Yes, this was a movie that Yordan made specifically for the Mormon Chuch and along the way, he brought director Tom McGowan, who — yes, you got it — also directed Cataclysm, and Richard Moll, who would star in that film and Marilyn Behind Bars. Seeing as how both movies are segments in Night Train, it gets really disconcerting watching Moll have hair, not have hair and be played by a double with astoundingly hairy arms.

Other actors who appear in both films include Maurice Grandmaison, who plays Brigham Young himself and Papini, the homeless Catholic priest who attempts to help the heroine Claire Hansen; Stephen Cracroft, Phineas in this one and a first AD on Night Train; Lou Edwards, Brother Becker in Mormon times and a production manager on Night Train; Faith Clift, who was Claire Rudley in this movie and appears as Claire Hansen in Night Train (she was also Yordan’s wife, showing up in his movies Captain ApacheHorror Express and Cry Wilderness); an uncredited Marc Lawrence (yes, the very same man who made Pigs and appears in Night Train as Abraham Weiss) and most importantly, Yordan’s son Byron, who is the song and dance man doomed to die on Satan’s Cannonball, but not before he sings “dance with me, dance with me” more times than you can count.

I’m astounded that this film exists. Actually, I’m so into the fact that Yordan did, a flimflam man who claimed to have never read a newspaper before the age of fifty, yet somehow was a lawyer who became an Oscar-winning writer, a producer and the connection between so many movies that are just plain strange.

So how’s the movie?

Moll, who used the named Charles Moll for this film, sums up Savage Journey best in the movie The Work and the Story, saying “All independent films suck, all Mormon films suck, and, ergo, an independent Mormon film must royally suck.”

*A movie he won an Best Original Story Oscar for, despite it being a remake of 1949’s House of Strangers and the fact that he probably didn’t write a single word of the actual script.

MILL CREEK DRIVE-IN MOVIE CLASSICS: Murder Mansion (1972)

EDITOR’S NOTE: We covered this wild movie of many titles when it was part of the Mill Creek Chilling Classics box set on November 1, 2018.

I love Mill Creek multipacks. Sure, the quality is abysmal at times. Often, you get the same films on multiple sets. And you get bad dubs. But let’s face it — often you can find these sets used for $5 or less and you get up to 50 amazing films. That inspired me to spend the month of November gathering some of my favorite writers and fans of the site to tackle the Chilling Classics box set.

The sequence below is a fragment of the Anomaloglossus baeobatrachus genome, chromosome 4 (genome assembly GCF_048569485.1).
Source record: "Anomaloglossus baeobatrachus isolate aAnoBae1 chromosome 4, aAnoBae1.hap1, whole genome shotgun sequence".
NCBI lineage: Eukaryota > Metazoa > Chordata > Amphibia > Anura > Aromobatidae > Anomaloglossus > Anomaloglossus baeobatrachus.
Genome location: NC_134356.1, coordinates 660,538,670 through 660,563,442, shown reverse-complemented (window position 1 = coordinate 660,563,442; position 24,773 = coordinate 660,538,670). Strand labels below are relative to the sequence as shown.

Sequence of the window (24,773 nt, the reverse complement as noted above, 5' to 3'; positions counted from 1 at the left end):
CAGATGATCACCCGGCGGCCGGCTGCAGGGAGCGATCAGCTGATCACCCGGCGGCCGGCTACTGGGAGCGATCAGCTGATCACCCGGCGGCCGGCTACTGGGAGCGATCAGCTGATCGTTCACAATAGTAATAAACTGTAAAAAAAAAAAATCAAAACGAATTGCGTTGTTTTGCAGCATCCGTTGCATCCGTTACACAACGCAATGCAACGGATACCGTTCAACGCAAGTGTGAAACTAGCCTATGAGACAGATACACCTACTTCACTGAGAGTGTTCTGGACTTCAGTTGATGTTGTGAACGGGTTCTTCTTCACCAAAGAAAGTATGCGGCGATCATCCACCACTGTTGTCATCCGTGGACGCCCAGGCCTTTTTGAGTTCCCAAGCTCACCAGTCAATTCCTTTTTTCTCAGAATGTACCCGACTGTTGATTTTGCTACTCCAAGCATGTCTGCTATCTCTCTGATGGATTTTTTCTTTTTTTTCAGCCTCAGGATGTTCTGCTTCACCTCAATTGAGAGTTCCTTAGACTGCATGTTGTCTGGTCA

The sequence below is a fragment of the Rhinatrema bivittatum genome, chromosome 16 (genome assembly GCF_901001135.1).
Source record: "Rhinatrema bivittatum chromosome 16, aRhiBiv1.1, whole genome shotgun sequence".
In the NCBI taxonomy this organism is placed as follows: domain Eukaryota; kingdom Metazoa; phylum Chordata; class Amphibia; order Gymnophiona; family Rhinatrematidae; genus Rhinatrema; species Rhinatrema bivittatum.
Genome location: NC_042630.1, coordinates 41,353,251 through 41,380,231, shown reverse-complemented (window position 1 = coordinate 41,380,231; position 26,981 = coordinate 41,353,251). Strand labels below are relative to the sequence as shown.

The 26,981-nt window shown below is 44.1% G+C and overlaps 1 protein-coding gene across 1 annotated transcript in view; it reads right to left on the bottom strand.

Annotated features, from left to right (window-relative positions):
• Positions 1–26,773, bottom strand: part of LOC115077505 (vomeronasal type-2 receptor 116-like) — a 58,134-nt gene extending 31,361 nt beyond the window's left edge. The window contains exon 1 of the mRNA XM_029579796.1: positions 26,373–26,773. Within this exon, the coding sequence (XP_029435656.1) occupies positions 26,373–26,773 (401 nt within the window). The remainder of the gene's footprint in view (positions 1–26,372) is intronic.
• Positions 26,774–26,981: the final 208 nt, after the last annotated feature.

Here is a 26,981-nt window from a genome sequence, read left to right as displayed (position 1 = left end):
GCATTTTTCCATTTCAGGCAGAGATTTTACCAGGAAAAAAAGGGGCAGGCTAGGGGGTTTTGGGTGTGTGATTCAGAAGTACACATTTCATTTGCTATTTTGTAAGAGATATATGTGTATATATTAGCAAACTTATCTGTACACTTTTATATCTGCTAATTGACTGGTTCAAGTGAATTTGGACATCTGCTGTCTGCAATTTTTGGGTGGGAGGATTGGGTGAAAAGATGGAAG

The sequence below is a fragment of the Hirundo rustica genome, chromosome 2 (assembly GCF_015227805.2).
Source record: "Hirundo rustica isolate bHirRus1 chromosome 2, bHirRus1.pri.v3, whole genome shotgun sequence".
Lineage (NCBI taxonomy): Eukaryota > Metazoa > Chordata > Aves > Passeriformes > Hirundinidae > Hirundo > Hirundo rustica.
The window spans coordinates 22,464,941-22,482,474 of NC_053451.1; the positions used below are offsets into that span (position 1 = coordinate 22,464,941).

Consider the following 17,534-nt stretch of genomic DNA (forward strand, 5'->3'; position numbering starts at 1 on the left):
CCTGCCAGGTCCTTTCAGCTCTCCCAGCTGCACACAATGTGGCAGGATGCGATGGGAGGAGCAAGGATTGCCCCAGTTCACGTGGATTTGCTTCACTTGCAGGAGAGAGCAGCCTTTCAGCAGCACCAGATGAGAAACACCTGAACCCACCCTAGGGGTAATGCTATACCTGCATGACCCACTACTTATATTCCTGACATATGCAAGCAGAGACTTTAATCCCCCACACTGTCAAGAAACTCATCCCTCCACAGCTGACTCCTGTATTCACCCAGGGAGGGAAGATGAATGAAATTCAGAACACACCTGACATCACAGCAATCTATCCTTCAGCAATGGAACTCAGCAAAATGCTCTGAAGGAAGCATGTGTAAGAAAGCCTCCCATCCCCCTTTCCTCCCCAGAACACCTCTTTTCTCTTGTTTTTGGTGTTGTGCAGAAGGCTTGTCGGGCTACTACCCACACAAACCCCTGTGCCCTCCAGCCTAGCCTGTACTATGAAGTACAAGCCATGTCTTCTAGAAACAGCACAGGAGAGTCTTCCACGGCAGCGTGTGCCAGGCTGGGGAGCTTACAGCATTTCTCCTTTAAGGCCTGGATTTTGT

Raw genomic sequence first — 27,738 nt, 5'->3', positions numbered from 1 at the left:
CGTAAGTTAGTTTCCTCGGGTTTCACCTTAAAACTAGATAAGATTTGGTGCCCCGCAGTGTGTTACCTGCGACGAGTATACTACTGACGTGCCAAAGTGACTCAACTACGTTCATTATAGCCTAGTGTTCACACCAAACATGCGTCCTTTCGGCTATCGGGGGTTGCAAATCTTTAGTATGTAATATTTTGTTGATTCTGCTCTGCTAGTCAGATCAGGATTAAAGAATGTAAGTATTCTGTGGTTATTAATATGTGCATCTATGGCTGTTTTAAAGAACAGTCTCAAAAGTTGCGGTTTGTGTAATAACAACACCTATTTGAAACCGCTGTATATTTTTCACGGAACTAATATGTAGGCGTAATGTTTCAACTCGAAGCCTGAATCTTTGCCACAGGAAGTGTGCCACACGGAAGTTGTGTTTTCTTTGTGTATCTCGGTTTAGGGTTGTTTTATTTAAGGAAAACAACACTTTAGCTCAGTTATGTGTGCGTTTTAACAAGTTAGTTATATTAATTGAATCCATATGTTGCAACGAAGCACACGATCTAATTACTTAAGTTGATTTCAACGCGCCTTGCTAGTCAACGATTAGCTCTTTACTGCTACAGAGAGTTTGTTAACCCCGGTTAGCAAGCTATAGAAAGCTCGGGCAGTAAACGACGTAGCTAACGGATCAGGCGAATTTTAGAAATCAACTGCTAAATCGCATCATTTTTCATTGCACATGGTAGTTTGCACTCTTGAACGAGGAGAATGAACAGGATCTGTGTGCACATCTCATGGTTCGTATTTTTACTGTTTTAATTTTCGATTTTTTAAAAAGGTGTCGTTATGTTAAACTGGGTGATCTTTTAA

Originally released as La Mansion de la Niebla (The Mansion in the Fog) and also known as Murder Mansion, this Spanish/Italian film fuses old school haunted house horror with the then new school form of the giallo.

The plot concerns a variety of people drawn to a house in the fog, so the original title was pretty much correct. There are plenty of European stars to enjoy, like Ida Galli, who also uses the name Evelyn Stewart and appeared in Fulci’s The Psychic as well as The Sweet Body of Deborah. And hey, there’s Analía Gadé from The Fox with the Velvet Tail. Hello, George Rigaud, from All the Colors of the Dark and The Case of the Bloody Iris! They’re all here in a movie that seems to make little or no sense and then gets even more bonkers as time goes on.

This was one of the 13 titles included in Avco Embassy’s Nightmare Theater package syndicated in 1975 (the others were MartaDeath Smiles on a MurdererNight of the SorcerersFury of the Wolfman, Hatchet for the HoneymoonHorror Rises from the TombDear Dead DelilahDoomwatchBell from HellWitches MountainMummy’s Revenge and The Witch). How did these movies play on regular TV?

There’s a history of vampires in the house, the previous owner was a witch and hey — this is starting to feel like an adult version of Scooby Doo with better-looking ladies. That’s not a bad thing. But if you’ve never watched a badly dubbed giallo-esque film before, don’t expect any of this to make a lick of sense.

Don’t want to buy the whole box set? This is playing for free on Amazon Prime.